As the trial of an anti-Islam mass killer in Norway is set to start this week, a new study reveals that far-right groups are forging alliances throughout Europe and the United States to spread their hostile message against Muslims to a wider audience.
"[Anders Behring] Breivik acted alone but it was the 'counter-Jihadist' ideology that inspired him and gave him the reasoning to carry out these atrocious attacks,” Nick Lowles, director of Hope Not Hate anti-racism group, told The Guardian.
“All eyes this week will be on what Breivik did last July, but we ignore those people who inspired him at our peril.”
The report by Hope Not Hate group warns that far-right groups that inspired Breivik to kill scores of people in a deadly massacre in Norway were growing in reach and influence.
Breivik, described by the police as a "right-wing Christian fundamentalist", killed at least 76 people in twin attacks on a government building and a youth training camp in Oslo last year.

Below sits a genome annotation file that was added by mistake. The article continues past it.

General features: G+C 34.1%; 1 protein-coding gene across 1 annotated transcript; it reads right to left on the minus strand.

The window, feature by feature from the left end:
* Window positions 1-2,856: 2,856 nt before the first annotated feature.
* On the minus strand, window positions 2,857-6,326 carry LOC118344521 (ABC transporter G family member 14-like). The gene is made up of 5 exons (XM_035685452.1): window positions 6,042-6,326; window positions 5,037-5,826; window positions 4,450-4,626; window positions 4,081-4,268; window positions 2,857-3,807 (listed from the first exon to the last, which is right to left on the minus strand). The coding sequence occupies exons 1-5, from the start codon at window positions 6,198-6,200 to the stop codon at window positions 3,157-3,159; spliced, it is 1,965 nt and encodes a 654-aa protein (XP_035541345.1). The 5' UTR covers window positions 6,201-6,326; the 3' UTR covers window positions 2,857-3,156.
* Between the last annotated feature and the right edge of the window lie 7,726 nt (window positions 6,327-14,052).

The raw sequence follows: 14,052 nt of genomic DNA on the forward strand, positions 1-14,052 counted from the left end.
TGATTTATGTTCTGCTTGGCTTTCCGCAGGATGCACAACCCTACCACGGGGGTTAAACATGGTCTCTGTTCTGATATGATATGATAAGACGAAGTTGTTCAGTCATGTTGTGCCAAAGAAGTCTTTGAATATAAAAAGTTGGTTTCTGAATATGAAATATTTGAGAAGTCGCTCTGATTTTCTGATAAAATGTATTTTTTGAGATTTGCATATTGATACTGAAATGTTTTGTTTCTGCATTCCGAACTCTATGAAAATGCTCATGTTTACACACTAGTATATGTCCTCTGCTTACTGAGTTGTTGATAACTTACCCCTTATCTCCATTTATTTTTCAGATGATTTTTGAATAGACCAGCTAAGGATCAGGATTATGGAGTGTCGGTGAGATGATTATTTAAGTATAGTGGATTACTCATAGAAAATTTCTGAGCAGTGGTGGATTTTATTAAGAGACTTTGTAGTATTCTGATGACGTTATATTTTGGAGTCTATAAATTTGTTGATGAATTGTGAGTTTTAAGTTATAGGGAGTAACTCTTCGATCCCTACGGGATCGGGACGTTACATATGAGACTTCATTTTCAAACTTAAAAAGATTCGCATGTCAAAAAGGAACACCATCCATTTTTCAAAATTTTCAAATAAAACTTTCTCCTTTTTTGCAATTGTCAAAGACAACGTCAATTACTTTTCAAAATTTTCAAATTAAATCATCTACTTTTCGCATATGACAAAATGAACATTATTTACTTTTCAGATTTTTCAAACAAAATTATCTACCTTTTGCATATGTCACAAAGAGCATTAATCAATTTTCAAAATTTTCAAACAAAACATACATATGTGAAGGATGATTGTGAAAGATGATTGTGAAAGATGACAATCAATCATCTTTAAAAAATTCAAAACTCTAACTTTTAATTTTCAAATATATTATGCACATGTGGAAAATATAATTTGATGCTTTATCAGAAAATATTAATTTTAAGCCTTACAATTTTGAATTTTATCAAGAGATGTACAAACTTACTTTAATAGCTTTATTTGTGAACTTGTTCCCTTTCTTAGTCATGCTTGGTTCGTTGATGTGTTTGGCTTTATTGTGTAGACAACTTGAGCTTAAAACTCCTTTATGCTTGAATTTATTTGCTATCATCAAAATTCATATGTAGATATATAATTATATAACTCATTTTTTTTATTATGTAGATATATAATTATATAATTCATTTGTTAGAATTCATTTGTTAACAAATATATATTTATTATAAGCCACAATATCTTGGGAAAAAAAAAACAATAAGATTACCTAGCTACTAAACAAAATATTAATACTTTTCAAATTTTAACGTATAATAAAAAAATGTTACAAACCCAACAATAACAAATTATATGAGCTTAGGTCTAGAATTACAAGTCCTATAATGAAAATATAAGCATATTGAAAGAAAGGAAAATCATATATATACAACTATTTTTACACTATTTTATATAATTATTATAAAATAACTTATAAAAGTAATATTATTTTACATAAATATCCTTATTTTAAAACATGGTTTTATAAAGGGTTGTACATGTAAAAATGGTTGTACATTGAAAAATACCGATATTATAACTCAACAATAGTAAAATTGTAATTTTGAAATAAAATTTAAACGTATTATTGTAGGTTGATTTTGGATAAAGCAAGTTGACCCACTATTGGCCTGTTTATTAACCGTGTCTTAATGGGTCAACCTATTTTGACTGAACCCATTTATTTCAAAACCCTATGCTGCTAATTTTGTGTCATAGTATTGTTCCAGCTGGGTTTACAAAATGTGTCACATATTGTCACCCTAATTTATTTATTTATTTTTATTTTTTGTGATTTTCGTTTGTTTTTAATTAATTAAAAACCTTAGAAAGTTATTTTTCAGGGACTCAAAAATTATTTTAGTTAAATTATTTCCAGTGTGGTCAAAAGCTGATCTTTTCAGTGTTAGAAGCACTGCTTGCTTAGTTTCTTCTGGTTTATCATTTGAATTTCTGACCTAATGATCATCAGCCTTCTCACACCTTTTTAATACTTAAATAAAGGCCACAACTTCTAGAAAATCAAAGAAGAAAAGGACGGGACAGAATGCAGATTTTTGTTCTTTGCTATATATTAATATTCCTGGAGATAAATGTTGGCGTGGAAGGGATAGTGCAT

The attacker, to appear on trial in Oslo this week, said his assault was a self-styled mission to save European “Christendom” from Islam.
The report says since the killing spree, the counter-jihad movement has continued to grow, gathering a network of foundations, bloggers, political activists and street gangs.
It also features over 300 organizations and key individuals that make up the ‘Counter-Jihad’ movement, including the right wing political parties, who are increasingly using anti-Muslim rhetoric to garner votes.
Replacing the old racial nationalist politics of neo-Nazi and traditional far-right parties, these groups were adopting a new anti-Muslim tone, using the “language of cultural and identity wars”, the study says.